I remember not that many years ago judging feature writing for the National Magazine Awards and as we whittled the field down to the finalists, one of the other judges championed a story by a well-known writer. I had problems with the story, especially with the reporting, which felt lacking and close to suspect. I said as much. A fellow judge did not dismiss my concerns. But they did not trouble him. “But the writing is so stylish,” he replied.
I only wished I had a copy of “The Longest Day” to hurl across the room.
Learning just how cool Cornelius Ryan was, is akin to the feeling when you discover that you have found your life’s partner: this one is different; this one is going to last. What made Ryan cool was not the prose, per se. Rather, it was what the prose was in service of: conveying what he learned when he set out to report every known thought and fact experienced, felt and recalled by every man or woman he could find who happened to be at or in close proximity to Normandy on June 6th, 1944, beginning just after midnight. Every. Single. One.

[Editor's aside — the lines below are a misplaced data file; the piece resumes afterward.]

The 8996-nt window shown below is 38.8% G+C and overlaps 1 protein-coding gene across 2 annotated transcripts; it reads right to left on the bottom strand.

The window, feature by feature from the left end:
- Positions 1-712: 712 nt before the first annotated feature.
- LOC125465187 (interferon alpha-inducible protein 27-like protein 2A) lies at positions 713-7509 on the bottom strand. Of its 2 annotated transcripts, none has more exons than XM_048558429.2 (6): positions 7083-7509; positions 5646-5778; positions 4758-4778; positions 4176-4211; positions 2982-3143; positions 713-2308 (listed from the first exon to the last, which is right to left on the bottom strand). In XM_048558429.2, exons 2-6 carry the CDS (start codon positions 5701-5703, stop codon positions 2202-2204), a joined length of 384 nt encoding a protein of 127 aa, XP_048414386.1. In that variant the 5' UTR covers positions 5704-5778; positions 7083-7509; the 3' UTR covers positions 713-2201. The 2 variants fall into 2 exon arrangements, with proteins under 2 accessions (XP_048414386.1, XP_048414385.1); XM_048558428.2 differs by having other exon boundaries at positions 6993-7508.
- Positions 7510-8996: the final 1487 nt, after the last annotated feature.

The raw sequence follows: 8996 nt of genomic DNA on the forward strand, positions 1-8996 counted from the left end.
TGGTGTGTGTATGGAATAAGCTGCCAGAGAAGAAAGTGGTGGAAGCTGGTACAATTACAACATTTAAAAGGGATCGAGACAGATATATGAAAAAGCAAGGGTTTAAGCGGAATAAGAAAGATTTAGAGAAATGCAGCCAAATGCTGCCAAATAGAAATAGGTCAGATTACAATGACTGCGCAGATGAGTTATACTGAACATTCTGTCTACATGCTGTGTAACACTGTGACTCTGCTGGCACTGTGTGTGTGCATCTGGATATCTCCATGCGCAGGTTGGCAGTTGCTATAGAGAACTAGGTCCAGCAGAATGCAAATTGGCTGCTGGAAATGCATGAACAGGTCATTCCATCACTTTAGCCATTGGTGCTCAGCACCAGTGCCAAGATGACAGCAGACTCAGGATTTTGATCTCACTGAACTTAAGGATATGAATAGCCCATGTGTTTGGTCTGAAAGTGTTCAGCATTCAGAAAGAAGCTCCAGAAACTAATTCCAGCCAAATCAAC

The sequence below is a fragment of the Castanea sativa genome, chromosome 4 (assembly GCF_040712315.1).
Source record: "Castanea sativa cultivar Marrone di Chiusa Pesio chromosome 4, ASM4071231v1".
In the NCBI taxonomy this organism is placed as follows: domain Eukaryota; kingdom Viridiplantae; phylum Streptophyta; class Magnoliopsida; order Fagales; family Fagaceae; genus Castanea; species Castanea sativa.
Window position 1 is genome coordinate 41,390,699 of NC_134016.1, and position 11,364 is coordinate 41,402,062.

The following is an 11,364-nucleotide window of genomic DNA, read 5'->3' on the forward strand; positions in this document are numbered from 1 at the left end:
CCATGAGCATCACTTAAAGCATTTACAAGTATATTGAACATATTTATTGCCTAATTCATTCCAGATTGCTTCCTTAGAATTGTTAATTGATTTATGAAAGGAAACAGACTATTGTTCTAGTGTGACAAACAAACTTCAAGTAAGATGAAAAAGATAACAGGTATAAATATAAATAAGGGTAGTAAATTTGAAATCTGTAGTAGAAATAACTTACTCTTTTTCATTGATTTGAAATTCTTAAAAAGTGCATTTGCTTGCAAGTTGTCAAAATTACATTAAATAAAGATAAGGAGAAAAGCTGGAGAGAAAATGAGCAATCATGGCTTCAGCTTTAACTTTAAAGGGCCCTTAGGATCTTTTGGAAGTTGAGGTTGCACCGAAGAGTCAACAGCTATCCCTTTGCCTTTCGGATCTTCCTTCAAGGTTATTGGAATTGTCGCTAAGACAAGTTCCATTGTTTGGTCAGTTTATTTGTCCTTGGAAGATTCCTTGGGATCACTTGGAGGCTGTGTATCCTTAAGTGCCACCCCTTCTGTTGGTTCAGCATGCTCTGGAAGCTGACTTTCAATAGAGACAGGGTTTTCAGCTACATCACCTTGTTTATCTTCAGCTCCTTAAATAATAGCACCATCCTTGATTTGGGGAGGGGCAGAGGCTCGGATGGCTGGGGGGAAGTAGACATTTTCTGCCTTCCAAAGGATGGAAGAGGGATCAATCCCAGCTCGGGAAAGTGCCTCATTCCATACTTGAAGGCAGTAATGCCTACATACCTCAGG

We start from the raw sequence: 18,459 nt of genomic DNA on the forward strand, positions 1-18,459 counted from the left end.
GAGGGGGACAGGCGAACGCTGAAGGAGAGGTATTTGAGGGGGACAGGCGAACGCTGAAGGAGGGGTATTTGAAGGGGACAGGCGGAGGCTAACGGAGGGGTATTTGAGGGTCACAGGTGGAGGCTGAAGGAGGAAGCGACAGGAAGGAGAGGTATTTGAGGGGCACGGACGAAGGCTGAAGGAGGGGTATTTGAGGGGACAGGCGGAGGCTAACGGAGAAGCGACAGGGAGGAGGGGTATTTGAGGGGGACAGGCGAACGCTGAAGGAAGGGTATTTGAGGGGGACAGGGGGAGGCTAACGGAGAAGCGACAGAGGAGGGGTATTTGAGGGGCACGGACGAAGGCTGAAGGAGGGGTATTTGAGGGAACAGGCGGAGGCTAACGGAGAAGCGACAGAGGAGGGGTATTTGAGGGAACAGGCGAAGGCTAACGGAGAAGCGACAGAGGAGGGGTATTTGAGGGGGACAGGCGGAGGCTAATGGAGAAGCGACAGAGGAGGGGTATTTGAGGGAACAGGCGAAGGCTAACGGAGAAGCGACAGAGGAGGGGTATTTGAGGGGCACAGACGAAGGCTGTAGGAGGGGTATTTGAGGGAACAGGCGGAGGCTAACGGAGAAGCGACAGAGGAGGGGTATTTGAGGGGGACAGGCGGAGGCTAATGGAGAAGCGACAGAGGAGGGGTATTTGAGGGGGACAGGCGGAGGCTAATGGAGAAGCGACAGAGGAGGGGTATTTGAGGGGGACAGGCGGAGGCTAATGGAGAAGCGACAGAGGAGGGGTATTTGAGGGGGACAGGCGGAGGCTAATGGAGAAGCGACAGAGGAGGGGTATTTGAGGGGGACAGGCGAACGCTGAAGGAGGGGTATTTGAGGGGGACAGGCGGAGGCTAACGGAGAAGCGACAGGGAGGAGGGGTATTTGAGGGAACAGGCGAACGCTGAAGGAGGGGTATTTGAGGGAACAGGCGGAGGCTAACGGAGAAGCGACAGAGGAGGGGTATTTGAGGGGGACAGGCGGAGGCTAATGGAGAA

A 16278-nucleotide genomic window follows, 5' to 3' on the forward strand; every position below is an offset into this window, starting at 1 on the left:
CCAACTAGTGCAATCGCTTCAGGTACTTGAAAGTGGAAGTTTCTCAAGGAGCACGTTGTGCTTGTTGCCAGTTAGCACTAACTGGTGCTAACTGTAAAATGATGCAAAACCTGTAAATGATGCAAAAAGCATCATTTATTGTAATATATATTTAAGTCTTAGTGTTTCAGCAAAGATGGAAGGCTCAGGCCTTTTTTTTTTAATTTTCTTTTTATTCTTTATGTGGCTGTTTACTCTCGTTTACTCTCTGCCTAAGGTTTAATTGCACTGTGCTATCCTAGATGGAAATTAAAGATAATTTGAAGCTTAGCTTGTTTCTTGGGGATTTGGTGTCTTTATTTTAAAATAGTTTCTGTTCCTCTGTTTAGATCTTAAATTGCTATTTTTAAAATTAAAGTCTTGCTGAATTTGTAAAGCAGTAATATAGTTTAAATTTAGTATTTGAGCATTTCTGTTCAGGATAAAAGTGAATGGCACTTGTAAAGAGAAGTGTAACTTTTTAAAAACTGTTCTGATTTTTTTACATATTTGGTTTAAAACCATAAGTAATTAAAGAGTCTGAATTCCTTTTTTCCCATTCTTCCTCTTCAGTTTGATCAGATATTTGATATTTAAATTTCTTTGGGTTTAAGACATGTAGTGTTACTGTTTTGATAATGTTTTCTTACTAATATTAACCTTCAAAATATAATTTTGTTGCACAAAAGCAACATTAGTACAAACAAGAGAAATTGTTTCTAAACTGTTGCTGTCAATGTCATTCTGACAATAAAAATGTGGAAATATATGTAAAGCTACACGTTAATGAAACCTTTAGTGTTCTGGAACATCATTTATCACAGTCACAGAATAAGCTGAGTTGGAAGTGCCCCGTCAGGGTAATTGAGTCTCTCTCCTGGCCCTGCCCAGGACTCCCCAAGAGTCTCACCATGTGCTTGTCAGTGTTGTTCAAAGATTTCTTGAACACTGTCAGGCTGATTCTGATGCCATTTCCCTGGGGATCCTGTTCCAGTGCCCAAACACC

Writers have always appropriated from one another, which is a nice way of saying stealing. Shakespeare borrowed from Ben Jonson who borrowed from Kit Marlowe. I went through a Jimmy Breslin Phase, and a J.P. Donleavy Phase and risked serious damage to my psyche when I tried to organize my notes into envelopes tacked to a cork board they way John McPhee did – unwise for nonlinear thinkers. But when it came to reporting, I felt no need to copy, except in learning how to file effective FOIA requests and other tricks of the best investigative reporters.
By the time I reacquainted myself with “The Longest Day” several years ago, I was well enough along in my career to understand that while my writing had reached a point where improvement would happen incrementally – this happens to all of us; your voice is your voice -- I recognized that I still had things to learn about reporting.